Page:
Energy officials from the 21 APEC member economies have selected the Asia-Pacific’s top green innovations for 2017, redefining standards for clean, efficient energy use and powering improved living conditions and economic opportunities across the world’s largest energy consuming region.
Successfully adopted technologies and approaches – from ultra-responsive traffic fighting systems to solar powered cities and advanced metering that enables low-income consumers to better manage energy use and reduce their energy bills – were evaluated as part of a multi-year APEC Energy Smart Communities Initiative. The project details have been made publically accessible to facilitate their replication as well as the engineering of new innovations.
It lays the groundwork for complementary measures being developed this week by APEC Senior Officials in Ha Noi to realize measurably sustainable cities.
“APEC economies are continuing to actively work towards our ambitious goals of doubling the share of renewable energy in the region by 2030 and reducing our energy intensity by 45 per cent by 2035,” said Dr Jyuung-Shiauu Chern, Lead Shepherd of the APEC Energy Working Group, which administers regional policy collaboration within the sector.
“The innovations and performance data we are seeing in the Asia-Pacific in terms of clean and efficient energy use are encouraging,” noted Dr Chern, who is also Chief of Energy Affairs at Chinese Taipei’s Bureau of Energy. “By building awareness of standout projects and making information about them readily available, we aim to lay the foundation for further progress.”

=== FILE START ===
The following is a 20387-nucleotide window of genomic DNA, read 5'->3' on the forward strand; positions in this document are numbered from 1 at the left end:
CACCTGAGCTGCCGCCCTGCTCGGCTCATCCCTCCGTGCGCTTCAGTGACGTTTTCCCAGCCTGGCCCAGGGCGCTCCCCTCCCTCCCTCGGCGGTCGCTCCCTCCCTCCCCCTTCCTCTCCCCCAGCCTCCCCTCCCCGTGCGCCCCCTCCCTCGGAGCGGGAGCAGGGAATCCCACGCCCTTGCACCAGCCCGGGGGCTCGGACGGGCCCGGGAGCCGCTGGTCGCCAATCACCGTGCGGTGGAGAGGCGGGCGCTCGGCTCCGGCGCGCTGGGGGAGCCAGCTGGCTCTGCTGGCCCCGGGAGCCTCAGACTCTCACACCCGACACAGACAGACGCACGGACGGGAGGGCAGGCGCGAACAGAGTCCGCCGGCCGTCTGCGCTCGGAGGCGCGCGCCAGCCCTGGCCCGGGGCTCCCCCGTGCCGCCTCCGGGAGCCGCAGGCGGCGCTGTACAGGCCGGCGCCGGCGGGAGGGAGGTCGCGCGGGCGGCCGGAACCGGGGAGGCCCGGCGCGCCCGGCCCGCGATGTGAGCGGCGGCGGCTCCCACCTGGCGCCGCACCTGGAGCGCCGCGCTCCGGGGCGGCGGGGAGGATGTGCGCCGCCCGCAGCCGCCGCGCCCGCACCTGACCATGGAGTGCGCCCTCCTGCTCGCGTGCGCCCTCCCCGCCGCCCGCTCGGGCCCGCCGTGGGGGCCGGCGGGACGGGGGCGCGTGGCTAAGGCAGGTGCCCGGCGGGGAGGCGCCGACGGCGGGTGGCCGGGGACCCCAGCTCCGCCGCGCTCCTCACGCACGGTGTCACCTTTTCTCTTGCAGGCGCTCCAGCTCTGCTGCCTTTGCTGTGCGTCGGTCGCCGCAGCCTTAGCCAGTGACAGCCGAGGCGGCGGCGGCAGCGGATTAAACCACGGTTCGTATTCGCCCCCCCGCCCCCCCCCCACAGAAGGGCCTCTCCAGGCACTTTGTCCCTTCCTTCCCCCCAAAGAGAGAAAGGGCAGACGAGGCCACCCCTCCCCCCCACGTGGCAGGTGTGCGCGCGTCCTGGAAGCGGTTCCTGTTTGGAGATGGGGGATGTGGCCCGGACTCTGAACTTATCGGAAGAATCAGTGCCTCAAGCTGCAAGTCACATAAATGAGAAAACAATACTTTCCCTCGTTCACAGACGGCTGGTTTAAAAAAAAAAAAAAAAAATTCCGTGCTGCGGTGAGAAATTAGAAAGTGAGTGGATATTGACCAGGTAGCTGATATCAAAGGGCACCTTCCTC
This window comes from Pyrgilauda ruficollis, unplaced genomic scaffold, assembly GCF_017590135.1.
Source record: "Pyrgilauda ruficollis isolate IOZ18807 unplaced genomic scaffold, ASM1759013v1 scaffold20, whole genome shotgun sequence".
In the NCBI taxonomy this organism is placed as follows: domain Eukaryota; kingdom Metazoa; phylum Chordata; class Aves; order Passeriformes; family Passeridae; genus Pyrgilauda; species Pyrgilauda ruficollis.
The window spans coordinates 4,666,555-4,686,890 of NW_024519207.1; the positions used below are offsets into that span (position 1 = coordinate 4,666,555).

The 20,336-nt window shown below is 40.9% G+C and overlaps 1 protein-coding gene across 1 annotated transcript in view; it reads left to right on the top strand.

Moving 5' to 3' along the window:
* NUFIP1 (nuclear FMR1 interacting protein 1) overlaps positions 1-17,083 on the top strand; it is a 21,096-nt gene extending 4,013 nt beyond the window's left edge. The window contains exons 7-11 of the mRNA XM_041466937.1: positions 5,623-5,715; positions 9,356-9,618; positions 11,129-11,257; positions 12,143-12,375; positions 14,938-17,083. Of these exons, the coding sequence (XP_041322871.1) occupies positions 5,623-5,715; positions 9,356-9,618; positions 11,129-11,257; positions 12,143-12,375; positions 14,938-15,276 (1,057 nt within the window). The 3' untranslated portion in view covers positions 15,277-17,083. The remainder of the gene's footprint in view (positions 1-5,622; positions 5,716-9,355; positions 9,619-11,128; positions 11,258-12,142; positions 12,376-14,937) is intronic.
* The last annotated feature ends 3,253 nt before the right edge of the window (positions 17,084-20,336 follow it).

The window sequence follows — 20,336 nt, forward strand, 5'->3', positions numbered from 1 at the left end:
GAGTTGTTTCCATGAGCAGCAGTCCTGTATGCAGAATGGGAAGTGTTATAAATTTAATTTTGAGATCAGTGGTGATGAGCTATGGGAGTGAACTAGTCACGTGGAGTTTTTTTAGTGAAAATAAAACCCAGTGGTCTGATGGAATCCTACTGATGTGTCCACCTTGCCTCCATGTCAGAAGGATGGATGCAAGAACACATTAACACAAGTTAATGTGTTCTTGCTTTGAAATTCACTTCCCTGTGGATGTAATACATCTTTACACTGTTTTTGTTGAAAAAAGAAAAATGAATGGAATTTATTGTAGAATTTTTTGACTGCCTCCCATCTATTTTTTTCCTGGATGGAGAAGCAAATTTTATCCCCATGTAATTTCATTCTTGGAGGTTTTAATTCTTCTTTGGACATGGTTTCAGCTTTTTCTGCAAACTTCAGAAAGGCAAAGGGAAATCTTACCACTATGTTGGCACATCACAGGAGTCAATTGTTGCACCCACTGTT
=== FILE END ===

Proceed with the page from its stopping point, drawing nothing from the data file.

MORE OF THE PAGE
Some 200 public and private sector projects from across the region were reviewed this year under the APEC Energy Smart Communities Initiative, with focus on their goals, implementation and outcomes. Gold and silver rankings were awarded in five categories: smart transport, buildings, grids, jobs and consumers, as well as cross-cutting low carbon model towns.
“Boosting job-creating, high-growth industries and better living standards through greater innovation and environmental sustainability is at the center of APEC’s policy agenda,” said Dr Alan Bollard, Executive Director of the APEC Secretariat. “Highlighting proven, economically and socially desirable energy smart projects is more than just good optics. It demonstrates that they are very worth pursuing and helps empower businesses and governments to take action.”
“There are many examples of effective renewable energy integration, efficiency inroads and carbon emission-reducing practices in the Asia-Pacific,” concluded Alon Abramson of the Penn Institute for Urban Research, which, together with the Taiwan Institute of Economic Research, manages the APEC Energy Smart Communities Initiative’s Knowledge Sharing Platform. “APEC is making it easier for them to become more mainstream.”